IPV4 DHCP Address Assignments

To set up DHCP leases with Fixed IPV4 addresses:

  • Click on "IP" → "DHCP Server" → "Leases"
    • Click on "Add New"
      • Enter the IP address to be assigned
      • Enter the device's MAC address (it can be found on the previous screen if it is online)
      • Press OK
    • If device current has a lease under a different IP:
      • Select it and click "Remove"
    • Otherwise, connect and switch on the device.

IPV6

The RouterBoard OS bundles its features into packages. By default only the basic packages are installed and enabled. IPV6 is provided by the "ipv6" package. On my router, looking under "System" → "Packages", this was installed but disabled.



Enabling the IPV6 package was just a matter of clicking that package line, followed by pressing the "Enable" button. Once I did that an entry on the screen said "Scheduled for enable". I rebooted the router by selecting "System" → "Reboot". After rebooting, the ipv6 package was now enabled:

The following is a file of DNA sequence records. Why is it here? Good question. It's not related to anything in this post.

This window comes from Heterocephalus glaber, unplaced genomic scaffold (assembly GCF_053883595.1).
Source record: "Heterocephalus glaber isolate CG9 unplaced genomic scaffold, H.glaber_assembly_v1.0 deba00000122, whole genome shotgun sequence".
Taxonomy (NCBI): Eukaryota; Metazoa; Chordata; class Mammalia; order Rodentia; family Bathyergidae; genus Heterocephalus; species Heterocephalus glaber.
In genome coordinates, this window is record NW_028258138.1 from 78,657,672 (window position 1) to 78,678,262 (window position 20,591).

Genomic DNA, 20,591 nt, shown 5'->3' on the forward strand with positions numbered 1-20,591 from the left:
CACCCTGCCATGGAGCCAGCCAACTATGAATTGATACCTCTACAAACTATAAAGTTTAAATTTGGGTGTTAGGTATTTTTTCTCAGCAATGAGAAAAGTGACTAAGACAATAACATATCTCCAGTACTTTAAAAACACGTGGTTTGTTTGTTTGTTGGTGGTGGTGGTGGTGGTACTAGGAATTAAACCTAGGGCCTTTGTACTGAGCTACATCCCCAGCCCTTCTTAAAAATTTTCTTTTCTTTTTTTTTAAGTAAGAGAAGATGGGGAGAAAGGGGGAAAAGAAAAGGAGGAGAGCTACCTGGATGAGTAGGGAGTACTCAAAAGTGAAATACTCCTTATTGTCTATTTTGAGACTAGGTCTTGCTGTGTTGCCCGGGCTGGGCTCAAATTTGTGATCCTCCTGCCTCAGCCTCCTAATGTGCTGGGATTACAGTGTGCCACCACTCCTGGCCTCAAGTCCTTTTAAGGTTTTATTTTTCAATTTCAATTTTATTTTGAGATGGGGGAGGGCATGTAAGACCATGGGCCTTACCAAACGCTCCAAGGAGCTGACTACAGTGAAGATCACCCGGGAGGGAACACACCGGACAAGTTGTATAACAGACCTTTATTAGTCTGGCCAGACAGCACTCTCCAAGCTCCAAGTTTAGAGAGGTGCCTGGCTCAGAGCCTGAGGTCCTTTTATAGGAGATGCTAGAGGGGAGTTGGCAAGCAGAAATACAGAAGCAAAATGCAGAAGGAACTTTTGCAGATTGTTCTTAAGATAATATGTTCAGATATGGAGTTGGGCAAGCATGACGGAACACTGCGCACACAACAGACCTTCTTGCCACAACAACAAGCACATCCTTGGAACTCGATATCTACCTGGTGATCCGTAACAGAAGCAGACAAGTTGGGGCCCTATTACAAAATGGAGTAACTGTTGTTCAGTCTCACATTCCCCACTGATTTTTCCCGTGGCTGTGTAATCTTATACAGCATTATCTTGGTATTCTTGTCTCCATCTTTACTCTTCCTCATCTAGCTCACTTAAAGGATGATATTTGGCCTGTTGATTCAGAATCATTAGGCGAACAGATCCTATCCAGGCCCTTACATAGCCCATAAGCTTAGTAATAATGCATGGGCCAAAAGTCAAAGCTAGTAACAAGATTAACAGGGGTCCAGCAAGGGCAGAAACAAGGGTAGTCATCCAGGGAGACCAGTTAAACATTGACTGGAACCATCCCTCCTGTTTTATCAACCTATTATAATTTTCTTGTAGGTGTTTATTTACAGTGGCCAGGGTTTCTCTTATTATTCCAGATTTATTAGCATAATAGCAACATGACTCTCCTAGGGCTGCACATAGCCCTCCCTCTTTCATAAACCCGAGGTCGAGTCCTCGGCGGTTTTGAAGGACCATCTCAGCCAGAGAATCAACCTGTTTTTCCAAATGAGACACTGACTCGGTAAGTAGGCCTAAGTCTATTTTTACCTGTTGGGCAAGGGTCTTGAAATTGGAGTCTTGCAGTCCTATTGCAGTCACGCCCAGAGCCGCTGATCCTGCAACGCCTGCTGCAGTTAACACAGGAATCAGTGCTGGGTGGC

And there is now a "IPV6" menu entry. To get and IPV6 address and prefix from TIME, we need to:

  • Click on "IPV6" → "DHCP Client"
  • Click "Add New"
    • Set interface to "pppoe-out1"
    • Under Request, tick "prefix" as well as "address"
    • Set "Pool Name" to "ISP"
    • untick "Use Peer DNS"
  • Click Apply



And with that the router immediately acquired an IPV6 address and prefix from the ISP. The IPV6 prefix acquired is automatically placed into a pool where it can be shared out by the router (verify under "IPV6" → "Pool"):



Next we need to assign one of the IP addresses from the pool to our LAN interface:

  • "IPV6" → "Addresses"
    • Click "Add New"
      • Address : "::/64"
      • From Pool: "ISP"
      • Interface: "bridge"
      • Adrvertise: tick
      • Press "OK"


The bridge interface will now have a IPV6 address from the "isp" pool: